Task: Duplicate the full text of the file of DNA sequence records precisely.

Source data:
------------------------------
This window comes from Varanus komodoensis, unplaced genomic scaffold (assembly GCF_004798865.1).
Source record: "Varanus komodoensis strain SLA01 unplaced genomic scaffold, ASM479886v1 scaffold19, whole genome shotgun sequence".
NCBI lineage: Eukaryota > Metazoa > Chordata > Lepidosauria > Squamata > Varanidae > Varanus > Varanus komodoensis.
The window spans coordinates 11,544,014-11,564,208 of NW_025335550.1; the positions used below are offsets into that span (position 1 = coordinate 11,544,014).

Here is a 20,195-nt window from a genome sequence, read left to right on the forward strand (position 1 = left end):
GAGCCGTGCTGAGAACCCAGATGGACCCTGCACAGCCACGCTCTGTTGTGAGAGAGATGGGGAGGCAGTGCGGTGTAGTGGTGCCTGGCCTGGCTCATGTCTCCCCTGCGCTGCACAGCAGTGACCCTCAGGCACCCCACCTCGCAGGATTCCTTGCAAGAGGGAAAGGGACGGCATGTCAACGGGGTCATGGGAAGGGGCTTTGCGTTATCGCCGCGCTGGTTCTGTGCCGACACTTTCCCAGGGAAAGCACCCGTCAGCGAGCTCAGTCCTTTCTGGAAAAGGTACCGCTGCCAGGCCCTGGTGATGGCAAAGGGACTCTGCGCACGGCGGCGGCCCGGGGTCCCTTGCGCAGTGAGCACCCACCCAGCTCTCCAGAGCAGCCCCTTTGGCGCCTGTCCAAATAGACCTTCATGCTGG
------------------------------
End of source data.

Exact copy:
This window comes from Varanus komodoensis, unplaced genomic scaffold (assembly GCF_004798865.1).
Source record: "Varanus komodoensis strain SLA01 unplaced genomic scaffold, ASM479886v1 scaffold19, whole genome shotgun sequence".
NCBI lineage: Eukaryota > Metazoa > Chordata > Lepidosauria > Squamata > Varanidae > Varanus > Varanus komodoensis.
The window spans coordinates 11,544,014-11,564,208 of NW_025335550.1; the positions used below are offsets into that span (position 1 = coordinate 11,544,014).

Here is a 20,195-nt window from a genome sequence, read left to right on the forward strand (position 1 = left end):
GAGCCGTGCTGAGAACCCAGATGGACCCTGCACAGCCACGCTCTGTTGTGAGAGAGATGGGGAGGCAGTGCGGTGTAGTGGTGCCTGGCCTGGCTCATGTCTCCCCTGCGCTGCACAGCAGTGACCCTCAGGCACCCCACCTCGCAGGATTCCTTGCAAGAGGGAAAGGGACGGCATGTCAACGGGGTCATGGGAAGGGGCTTTGCGTTATCGCCGCGCTGGTTCTGTGCCGACACTTTCCCAGGGAAAGCACCCGTCAGCGAGCTCAGTCCTTTCTGGAAAAGGTACCGCTGCCAGGCCCTGGTGATGGCAAAGGGACTCTGCGCACGGCGGCGGCCCGGGGTCCCTTGCGCAGTGAGCACCCACCCAGCTCTCCAGAGCAGCCCCTTTGGCGCCTGTCCAAATAGACCTTCATGCTGG